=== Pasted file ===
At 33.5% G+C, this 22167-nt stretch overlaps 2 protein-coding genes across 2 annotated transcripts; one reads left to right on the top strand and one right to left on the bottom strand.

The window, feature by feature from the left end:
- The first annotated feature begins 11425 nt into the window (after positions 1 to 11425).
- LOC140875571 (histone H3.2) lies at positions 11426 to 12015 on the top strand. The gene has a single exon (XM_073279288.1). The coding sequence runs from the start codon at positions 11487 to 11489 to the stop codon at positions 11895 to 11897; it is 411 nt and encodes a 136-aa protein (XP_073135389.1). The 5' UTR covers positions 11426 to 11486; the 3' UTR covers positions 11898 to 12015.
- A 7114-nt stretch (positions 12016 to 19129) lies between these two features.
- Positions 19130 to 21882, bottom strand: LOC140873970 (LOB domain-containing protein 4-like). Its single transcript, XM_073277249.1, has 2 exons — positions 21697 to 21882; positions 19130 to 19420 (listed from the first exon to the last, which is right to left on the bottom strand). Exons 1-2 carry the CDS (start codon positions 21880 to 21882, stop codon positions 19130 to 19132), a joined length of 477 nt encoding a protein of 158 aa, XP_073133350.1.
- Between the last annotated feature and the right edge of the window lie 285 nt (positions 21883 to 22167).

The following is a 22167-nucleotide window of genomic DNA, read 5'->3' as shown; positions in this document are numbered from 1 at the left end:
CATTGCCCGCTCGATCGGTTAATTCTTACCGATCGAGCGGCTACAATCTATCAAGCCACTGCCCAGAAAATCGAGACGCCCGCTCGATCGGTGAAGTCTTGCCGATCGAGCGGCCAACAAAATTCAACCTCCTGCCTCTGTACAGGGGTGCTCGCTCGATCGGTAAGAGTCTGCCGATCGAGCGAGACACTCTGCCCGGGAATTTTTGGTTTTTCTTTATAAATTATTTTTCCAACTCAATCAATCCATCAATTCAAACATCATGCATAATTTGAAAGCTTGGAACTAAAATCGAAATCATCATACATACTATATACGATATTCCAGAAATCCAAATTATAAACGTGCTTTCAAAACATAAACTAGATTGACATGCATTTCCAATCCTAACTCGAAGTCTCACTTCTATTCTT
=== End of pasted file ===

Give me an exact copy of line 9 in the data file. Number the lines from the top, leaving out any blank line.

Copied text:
CATTGCCCGCTCGATCGGTTAATTCTTACCGATCGAGCGGCTACAATCTATCAAGCCACTGCCCAGAAAATCGAGACGCCCGCTCGATCGGTGAAGTCTTGCCGATCGAGCGGCCAACAAAATTCAACCTCCTGCCTCTGTACAGGGGTGCTCGCTCGATCGGTAAGAGTCTGCCGATCGAGCGAGACACTCTGCCCGGGAATTTTTGGTTTTTCTTTATAAATTATTTTTCCAACTCAATCAATCCATCAATTCAAACATCATGCATAATTTGAAAGCTTGGAACTAAAATCGAAATCATCATACATACTATATACGATATTCCAGAAATCCAAATTATAAACGTGCTTTCAAAACATAAACTAGATTGACATGCATTTCCAATCCTAACTCGAAGTCTCACTTCTATTCTT